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What Are Illinois’ Underage Drinking Laws?

Posted on in Juvenile Offenders

wheaton defense lawyerWhen college students are on their own for the first time, they have opportunities to learn about creative ideas, meet new people, understand different cultures, and, more than likely, experiment with alcohol. If you are a young adult or you have a child leaving for college this fall, it is important to understand the laws in Illinois regarding underage drinking

Underage Drinking Charges in Illinois

In Illinois, underage drinking is considered a status offense, meaning the act is against the law because you are not old enough to do it. To buy alcohol, you must be 21 years old. However, state laws prohibiting underage drinking differ for those under the age of 18 and those over the age of 18 but not yet 21. 

Under Illinois state law, here are the circumstances in which you could be charged with underage drinking as a minor:

  • Buying, receiving, or possessing alcohol

  • Using a fake ID to alter your age so you can buy alcohol

  • Consuming alcohol 

Violating these laws could result in a Class A misdemeanor. However, there are exceptions to the law. If you are under 21, you can possess, dispense, and consume alcohol during a religious service (communion, for example) or while under the direct supervision of your parents.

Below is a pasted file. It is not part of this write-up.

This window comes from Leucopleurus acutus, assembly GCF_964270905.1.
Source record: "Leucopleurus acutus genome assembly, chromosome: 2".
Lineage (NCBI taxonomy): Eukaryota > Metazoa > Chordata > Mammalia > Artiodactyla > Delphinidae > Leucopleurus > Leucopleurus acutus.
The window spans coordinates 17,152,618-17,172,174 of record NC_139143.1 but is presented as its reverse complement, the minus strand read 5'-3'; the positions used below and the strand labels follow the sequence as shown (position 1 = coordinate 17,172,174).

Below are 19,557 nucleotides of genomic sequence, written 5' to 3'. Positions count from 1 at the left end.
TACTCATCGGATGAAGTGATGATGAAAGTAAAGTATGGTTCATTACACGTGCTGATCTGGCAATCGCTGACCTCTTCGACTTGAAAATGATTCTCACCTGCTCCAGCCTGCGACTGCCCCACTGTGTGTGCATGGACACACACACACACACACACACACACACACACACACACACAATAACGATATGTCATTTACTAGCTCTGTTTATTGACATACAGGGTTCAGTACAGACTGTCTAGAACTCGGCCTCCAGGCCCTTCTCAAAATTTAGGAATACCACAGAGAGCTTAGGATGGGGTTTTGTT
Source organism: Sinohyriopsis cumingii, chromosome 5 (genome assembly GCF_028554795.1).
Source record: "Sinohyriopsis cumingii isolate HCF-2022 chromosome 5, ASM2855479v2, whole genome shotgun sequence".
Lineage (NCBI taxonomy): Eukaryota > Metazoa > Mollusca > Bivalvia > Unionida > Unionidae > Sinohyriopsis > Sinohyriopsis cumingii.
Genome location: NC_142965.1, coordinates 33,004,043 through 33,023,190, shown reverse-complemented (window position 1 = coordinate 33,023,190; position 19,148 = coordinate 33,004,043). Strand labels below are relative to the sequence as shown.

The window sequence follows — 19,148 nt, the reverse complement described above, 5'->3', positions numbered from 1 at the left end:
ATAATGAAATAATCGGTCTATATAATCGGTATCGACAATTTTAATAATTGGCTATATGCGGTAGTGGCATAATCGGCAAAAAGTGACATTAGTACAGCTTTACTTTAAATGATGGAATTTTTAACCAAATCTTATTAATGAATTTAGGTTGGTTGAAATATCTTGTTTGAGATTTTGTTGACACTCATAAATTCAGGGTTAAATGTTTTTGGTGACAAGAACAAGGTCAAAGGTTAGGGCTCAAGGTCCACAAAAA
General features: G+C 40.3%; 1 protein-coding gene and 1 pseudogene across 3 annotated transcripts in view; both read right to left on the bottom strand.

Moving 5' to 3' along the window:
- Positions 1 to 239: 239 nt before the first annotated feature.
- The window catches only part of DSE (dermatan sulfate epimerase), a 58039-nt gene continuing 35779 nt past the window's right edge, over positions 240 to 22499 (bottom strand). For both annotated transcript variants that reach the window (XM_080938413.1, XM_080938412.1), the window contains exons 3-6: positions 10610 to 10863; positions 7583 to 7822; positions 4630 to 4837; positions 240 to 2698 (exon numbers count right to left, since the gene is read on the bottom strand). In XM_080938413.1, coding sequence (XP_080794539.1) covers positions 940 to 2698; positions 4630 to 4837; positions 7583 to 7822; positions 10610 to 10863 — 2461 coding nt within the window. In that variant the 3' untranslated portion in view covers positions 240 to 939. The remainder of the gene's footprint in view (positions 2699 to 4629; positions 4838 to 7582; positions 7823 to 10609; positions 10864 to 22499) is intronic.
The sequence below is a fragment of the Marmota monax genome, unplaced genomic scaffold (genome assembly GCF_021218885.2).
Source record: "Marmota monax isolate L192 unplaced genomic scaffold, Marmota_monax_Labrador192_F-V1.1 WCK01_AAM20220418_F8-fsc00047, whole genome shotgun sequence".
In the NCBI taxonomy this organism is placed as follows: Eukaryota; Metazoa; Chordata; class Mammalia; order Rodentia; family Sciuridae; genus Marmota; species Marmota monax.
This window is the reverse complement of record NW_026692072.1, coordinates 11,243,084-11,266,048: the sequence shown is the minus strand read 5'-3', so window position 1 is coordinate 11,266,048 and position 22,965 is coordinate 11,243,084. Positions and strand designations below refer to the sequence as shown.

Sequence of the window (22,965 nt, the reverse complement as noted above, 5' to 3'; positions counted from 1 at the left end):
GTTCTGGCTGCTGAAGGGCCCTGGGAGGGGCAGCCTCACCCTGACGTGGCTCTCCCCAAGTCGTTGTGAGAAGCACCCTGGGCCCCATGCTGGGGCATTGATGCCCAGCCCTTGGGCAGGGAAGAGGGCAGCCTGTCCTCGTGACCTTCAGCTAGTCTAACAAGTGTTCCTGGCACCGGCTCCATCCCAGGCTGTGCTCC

If you are older than 18 but younger than 21, you can taste, but not imbibe, alcohol if you are a student attending a scheduled course and under the supervision of an instructor who is older than 21 during an educational program. The program, though, must be operated by an accredited school by the Department of Education or has state approval by the Board of Higher Education. 

The law gives some clarity on the difference between tasting and imbibing alcohol. During the class, you can taste alcohol up to six times per class, but no more, and the alcohol must remain in the possession of the instructor when the class ends. 

Those rules also apply to culinary schools, fermentation science, food service, or restaurant programs, which will lead to careers that involve the serving of alcohol to customers. Again, these programs must be approved by and based on methods by a governing. In this case, it’s the Beverage Alcohol Sellers and Server Education and Training.

Contact a DuPage County Criminal Defense Lawyer

Getting caught drinking while under the legal age could result in unwanted consequences. If you are charged with underage drinking, contact an experienced Wheaton criminal defense attorney for help. Get a free consultation by attorney Stephen A. Brundage. Call 630-260-9647.

 

Source: 

 

https://ilga.gov/legislation/ilcs/fulltext.asp?DocName=023500050K6-20

 

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